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Breastfeeding and The Law

Posted on September 21, 2012 at 12:56 PM
A look at breastfeeding laws in public and in the workplaceI got an alarming text from a student last week.  I won’t share the details since I haven’t asked permission.  What I can tell you is that it reminded me how little the general public and employers know about our breastfeeding and pumping “rights” as outlined in state and federal law. 
 
Since my passion for breastfeeding is second only to my passion for natural birth, I forget that I live in a vacuum of other BF fanatics.  Just because we know and discuss the laws amongst ourselves does not mean that we are doing a good job at educating the public.  Here is one attempt to rectify that.
 
If you live in Arizona, there are two statutes that protect your right to breastfeed in public.  One states that breastfeeding shall not be considered an indecent exposure.  The other one states that moms can breastfeed in any place that they are lawfully present.
 
Here are the statutes and the exact language:
 
A.R.S. 41-1443
A mother is entitled to breastfeed in any area of a public place or a place of public accommodation where the mother is otherwise lawfully present.
 
A.R.S. 13-1402
Indecent exposure does not include an act of breastfeeding by a mother.
 
While I am grateful for our laws, I found out when I was traveling this summer that our home state looks pretty measly compared to the protections afforded to women in other states.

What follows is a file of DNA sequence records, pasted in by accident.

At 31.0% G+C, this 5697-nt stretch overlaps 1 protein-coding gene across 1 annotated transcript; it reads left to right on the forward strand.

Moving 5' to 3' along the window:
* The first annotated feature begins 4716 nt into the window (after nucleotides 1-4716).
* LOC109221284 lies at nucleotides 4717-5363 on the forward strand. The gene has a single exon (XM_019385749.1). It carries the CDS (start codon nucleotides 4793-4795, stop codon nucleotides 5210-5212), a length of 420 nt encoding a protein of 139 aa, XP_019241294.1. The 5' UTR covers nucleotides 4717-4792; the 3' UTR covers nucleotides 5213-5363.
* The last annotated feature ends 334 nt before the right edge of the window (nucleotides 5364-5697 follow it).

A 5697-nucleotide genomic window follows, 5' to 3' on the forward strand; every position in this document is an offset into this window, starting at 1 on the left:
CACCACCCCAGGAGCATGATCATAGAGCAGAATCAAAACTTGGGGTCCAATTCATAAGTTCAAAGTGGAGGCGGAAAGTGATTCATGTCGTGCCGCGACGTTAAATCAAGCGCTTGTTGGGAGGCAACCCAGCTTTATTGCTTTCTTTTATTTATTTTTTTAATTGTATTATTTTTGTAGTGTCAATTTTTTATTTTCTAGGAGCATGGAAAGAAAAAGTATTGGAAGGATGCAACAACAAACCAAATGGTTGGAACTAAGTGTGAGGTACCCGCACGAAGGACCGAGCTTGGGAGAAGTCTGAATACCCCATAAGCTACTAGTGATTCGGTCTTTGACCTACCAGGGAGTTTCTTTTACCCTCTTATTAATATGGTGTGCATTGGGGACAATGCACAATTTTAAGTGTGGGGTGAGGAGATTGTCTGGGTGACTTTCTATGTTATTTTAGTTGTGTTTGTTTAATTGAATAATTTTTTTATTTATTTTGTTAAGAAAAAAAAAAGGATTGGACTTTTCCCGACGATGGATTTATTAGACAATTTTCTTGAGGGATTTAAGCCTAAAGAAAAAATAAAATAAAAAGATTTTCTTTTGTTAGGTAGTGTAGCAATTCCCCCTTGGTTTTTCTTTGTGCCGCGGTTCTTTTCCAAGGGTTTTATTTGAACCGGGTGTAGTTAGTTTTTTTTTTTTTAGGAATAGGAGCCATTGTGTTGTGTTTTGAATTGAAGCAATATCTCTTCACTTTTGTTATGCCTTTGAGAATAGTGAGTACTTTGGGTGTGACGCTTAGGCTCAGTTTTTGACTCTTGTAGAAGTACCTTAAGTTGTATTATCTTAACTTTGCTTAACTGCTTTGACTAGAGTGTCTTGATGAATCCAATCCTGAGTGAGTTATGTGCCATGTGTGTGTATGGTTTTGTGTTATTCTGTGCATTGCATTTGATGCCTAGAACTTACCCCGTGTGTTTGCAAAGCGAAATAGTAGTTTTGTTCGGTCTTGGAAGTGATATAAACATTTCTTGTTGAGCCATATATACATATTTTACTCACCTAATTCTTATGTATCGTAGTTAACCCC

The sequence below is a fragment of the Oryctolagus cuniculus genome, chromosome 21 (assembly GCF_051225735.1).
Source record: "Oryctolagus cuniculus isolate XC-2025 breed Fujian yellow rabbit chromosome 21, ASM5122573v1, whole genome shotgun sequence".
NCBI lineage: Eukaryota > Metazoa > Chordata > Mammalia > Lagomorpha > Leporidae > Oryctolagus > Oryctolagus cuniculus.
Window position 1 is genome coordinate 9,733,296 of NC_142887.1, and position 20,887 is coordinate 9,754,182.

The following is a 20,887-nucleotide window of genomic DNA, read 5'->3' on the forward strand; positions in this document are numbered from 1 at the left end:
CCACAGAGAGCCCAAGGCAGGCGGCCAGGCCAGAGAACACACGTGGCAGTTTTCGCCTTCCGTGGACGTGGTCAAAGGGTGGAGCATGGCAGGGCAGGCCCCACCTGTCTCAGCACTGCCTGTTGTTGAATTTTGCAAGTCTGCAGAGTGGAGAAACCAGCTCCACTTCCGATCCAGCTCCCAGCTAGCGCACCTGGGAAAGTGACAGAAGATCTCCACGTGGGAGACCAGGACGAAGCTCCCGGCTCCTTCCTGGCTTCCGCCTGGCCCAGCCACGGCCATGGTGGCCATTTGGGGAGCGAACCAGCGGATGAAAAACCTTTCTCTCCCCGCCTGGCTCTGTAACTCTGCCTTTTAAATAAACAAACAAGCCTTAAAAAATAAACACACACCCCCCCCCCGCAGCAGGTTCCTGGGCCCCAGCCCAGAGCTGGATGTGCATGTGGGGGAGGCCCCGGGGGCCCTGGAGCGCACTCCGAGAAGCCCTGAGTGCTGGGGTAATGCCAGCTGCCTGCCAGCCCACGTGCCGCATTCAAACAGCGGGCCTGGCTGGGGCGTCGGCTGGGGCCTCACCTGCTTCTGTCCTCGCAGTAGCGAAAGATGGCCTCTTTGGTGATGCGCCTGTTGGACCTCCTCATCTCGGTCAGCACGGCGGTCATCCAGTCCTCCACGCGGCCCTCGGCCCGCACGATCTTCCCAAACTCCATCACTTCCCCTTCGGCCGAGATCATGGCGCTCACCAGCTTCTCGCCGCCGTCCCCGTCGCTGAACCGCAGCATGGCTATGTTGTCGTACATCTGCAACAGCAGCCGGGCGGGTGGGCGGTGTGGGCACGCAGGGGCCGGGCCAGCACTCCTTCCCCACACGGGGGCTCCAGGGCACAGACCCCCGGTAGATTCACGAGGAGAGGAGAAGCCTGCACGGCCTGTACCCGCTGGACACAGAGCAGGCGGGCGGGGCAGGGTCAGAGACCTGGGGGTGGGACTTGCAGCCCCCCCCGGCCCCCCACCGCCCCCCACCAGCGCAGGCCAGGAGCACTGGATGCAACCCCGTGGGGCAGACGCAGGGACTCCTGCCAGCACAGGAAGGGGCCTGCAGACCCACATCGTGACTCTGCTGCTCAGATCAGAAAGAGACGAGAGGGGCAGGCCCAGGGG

Click here to see state breastfeeding laws across the United States.
 
So that is one area clarified:  If you live in Arizona or one of the other 45 states where nursing in public is protected, you can lawfully breastfeed in public.  If you live in Idaho, Michigan, South Dakota, Virginia or West Virginia you will find that your rights to breastfeed in public are not explicitly protected under your state law.  There are some great laws on the books in other states – you can get involved and make a difference for mamas in your home state.
 
The second area that pertains to breastfeeding and the law is pumping in the workplace.  Yes, you can!  And although we have yet to see what the whole law in action looks like, a golden nugget in the Affordable Care Act (2010) is that moms who want to pump at work now have a Federal Law that backs up and supports their choice.
 
One of the provisions in the ACA addressed the needs of moms who want/need to make a career outside the home and breastfeeding work for them.  Section 7 of the Fair Labor Standards Act (FLSA) was amended to include a provision for mothers who want to express milk in the workplace.
 
Here are the highlights:
  • Employers are required to provide reasonable break time
  • Frequency is “as needed” by the nursing mother
  • A private, non-bathroom place for nursing mothers to express breast milk during the workday should be provided
  • The place is to be shielded from view and free from intrusion from coworkers and the public
  • Nursing mothers are to be accommodated for one year after the child’s birth
 
There are some exemptions for providing a dedicated space if a company is less than 50 employees, however, they must still allow you privacy and the time to express milk for baby.  If your state law is more inclusive and/or provides more protection than the federal law, then the state law prevails.
 
“My” La Leche League leader makes a great suggestion to the working out of the home moms that attend meetings.  She suggests that using a neutral word may make the discussion a little easier to have when you are reminding your boss that they need to follow the law.  Her idea is to  replace the word “breastfeeding” with the word “lactation” when discussing your needs with your supervisors.